The problem to argue $$\Psi^{\dagger}(x)={\delta \over \delta \psi(x)}$$ now becomes easy. We have \begin{align} \langle \Psi(x)\Phi_1,\Phi_2 \rangle & = \bigg(\Pi_{x'}{\bigg(1+{1 \over \delta(0)}{\delta \over \delta \psi(x')}{\delta \over \delta \overline{\psi}(x')}\bigg)}\overline{\psi(x)\Phi_1[\psi]}\Phi_2[\psi]\bigg)_{\psi,\overline{\psi}=0} \\ & = \bigg(\Pi_{x'}{\bigg(1+{1 \over \delta(0)}{\delta \over \delta \psi(x')}{\delta \over \delta \overline{\psi}(x')}\bigg)}\overline{\Phi_1[\psi]}\overline{\psi}(x)\Phi_2[\psi]\bigg)_{\psi,\overline{\psi}=0} \\ & =\bigg(\Pi_{x' \neq x}{\bigg(1+{1 \over \delta(0)}{\delta \over \delta \psi(x')}{\delta \over \delta \overline{\psi}(x')}\bigg)}\overline{\Phi_1[\psi]} \\ & \ \ \ \ \ \ \ \ \ \ \ \ \ \ \ \ \ \ \ \ \ \ \ \ \ \ \bigg(1+{1 \over \delta(0)}{\delta \over \delta \psi(x)}{\delta \over \delta \overline{\psi}(x)}\bigg)\overline{\psi}(x)\Phi_2[\psi]\bigg)_{\psi,\overline{\psi}=0} \\ & = \bigg(\Pi_{x' \neq x}{\bigg(1+{1 \over \delta(0)}{\delta \over \delta \psi(x')}{\delta \over \delta \overline{\psi}(x')}\bigg)}\overline{\Phi_1[\psi]}{\delta \over \delta \psi(x)}\Phi_2[\psi]\bigg)_{\psi,\overline{\psi}=0} \\ & = \bigg(\Pi_{x'}{\bigg(1+{1 \over \delta(0)}{\delta \over \delta \psi(x')}{\delta \over \delta \overline{\psi}(x')}\bigg)}\overline{\Phi_1[\psi]}{\delta \over \delta \psi(x)}\Phi_2[\psi]\bigg)_{\psi,\overline{\psi}=0} \\ & = \langle \Phi_1,{\delta \over \delta \psi(x)}\Phi_2 \rangle \tag{2} \end{align} The second line is from the definition of $$\overline{(\cdot)}$$. The third and the fourth equalities are true since any term in $$\overline{\Phi_1[\psi]}$$ with $$\overline{\psi}(x)$$ and any term in $$\Phi_2[\psi]$$ without $$\psi(x)$$ cannot produce nonzero contribution to the inner product. Therefore, we have proved $$\Psi^{\dagger}(x)={\delta \over \delta \psi(x)}$$.

• Could you ellaborate how the "introductory" quantum mechanics inner product from hilbert spaces inspires you to the inner product that you gave? What you denote as $\overline{V}$ is supposed to be the dual space (analog to $\langle \text{state} |$ being the dual to $| \text{state} \rangle$), no? Commented Oct 13, 2022 at 19:33
• A helpful observation comes from second quantization when I think about the problem. Suppose you have a two-site state $|10\rangle$, the only state which has nonzero inner product with it in the basis is $|10\rangle$. Therefore, we are motivated to try to find an expression which can locate the locations occupied by the fermions and those occupied by holes. If two states from the basis have nonzero inner product, they must have the same locations occupied by fermions and same locations occupied by holes. Commented Oct 14, 2022 at 3:54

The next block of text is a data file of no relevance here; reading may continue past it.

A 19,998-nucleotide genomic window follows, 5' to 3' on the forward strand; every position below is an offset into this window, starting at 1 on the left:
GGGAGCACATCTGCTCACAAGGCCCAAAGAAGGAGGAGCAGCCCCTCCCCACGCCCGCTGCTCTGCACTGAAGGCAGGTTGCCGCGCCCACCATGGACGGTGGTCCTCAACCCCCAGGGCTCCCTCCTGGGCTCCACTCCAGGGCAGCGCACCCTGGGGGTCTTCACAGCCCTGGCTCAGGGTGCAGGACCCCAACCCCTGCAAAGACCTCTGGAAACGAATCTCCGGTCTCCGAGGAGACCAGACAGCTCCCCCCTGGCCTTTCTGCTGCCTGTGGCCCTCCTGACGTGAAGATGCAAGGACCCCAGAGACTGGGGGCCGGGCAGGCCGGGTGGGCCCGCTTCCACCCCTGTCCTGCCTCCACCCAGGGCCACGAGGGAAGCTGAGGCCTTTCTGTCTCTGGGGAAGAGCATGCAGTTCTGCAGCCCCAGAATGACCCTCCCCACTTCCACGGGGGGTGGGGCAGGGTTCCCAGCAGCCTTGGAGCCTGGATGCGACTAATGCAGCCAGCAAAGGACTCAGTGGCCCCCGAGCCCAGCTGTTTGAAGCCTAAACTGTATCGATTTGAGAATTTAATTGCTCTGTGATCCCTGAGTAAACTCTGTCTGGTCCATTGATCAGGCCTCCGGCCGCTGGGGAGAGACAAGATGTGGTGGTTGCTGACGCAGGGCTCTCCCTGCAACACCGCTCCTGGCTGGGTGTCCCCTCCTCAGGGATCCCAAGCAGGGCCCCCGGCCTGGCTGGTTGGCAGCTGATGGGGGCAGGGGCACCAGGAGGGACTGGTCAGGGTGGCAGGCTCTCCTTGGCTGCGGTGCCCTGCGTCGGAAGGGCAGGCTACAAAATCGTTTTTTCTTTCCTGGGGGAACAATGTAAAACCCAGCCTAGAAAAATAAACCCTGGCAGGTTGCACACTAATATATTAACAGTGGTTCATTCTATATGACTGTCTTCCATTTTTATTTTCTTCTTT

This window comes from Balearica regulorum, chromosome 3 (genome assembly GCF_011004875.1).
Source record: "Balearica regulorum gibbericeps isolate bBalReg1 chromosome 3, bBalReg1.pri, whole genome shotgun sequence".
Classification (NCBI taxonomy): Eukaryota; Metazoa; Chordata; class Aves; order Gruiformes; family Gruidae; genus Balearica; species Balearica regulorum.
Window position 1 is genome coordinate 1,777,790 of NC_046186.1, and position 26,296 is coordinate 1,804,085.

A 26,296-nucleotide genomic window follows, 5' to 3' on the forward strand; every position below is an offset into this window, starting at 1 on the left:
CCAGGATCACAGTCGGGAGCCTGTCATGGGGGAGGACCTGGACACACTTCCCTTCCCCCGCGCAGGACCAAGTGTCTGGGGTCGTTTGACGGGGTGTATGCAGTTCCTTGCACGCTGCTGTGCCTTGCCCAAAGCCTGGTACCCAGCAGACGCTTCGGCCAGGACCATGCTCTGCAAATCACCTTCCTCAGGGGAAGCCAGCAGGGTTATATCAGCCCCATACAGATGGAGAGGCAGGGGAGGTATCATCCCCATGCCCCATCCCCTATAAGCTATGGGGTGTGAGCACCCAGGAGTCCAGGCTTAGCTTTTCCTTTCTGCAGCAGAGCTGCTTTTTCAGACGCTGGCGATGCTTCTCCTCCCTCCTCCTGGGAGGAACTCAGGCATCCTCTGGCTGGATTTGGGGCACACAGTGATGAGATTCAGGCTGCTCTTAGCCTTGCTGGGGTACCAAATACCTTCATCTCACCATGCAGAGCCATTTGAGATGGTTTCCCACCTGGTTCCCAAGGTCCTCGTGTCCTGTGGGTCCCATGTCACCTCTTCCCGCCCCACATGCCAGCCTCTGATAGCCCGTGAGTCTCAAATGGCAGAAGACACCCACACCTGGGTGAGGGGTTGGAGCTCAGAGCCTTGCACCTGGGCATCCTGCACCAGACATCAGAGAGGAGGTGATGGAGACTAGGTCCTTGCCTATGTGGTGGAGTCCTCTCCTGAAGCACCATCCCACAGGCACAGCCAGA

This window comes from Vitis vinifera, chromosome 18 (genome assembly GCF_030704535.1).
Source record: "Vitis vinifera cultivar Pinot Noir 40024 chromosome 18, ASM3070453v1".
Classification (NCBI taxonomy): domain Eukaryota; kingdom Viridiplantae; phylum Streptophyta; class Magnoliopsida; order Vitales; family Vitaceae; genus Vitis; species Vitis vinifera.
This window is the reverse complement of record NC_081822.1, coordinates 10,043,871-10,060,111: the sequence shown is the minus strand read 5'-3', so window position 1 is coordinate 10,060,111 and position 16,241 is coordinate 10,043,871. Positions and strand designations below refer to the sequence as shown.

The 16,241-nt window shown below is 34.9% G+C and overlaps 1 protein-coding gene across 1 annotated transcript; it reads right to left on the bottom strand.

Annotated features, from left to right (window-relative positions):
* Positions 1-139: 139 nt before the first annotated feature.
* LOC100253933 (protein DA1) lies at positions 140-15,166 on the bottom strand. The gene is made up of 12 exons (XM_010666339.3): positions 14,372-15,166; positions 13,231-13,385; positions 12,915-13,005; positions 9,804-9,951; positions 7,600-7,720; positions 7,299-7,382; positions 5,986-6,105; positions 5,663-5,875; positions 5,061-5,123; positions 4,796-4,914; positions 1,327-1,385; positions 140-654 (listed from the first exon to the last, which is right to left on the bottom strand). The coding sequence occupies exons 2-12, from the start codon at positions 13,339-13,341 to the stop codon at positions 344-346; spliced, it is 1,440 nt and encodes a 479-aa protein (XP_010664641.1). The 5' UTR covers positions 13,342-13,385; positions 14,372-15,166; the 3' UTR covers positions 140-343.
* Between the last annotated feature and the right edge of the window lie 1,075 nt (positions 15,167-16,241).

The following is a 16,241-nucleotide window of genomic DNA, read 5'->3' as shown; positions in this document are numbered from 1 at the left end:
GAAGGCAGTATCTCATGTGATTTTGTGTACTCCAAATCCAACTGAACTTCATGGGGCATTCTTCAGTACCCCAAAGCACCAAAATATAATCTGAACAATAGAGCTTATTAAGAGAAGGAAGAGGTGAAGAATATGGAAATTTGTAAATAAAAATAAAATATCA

• To your second questoon, No, I particularly chose the notation so that one does not get confused with the dual space. The variables $\{\overline{\psi}(x)\}$ are just a set of Grassmann functions. However, it is true that you can use the definition of inner product, which is Eq. 1, to define a dual space of the vector space $\{\Phi\}$, having $(\Phi_1)^*(\Phi_2)=\langle \Phi_1,\Phi_2 \rangle$ analogous to that in the introductory quantum mechanics. Commented Oct 14, 2022 at 3:55
• I can almost follow: My only worry is with the $\delta(0)$. For the functional derivatives to pick out the right terms, I would need two $\delta(0)$ terms. But step four in your formula only works with one $\delta(0)$, just as you have indicated here. What's going on there? Commented Oct 19, 2022 at 22:50
• The inner product of $c^{\dagger}(x_1)c^{\dagger}(x_2)|\cdot\rangle$ with itself is $\langle \cdot |c(x_2)c(x_1)c^{\dagger}(x_1)c^{\dagger}(x_2)|\cdot\rangle=\langle \cdot |(\delta(0)-c^{\dagger}(x_2)c(x_2))(\delta(0)-c^{\dagger}(x_1)c(x_1))|\cdot\rangle=\delta(0)^2$, so we actually do not get a number in $\mathbb{C}$ but a distribution $(\delta(0))^2$ where the order of $\delta(0)$ is the number of particles that the state has. You can see this relation is preserved in the formulation of Grassmann functions through imposing correct order of $\delta(0)$ in Eq. (1). Commented Oct 20, 2022 at 6:12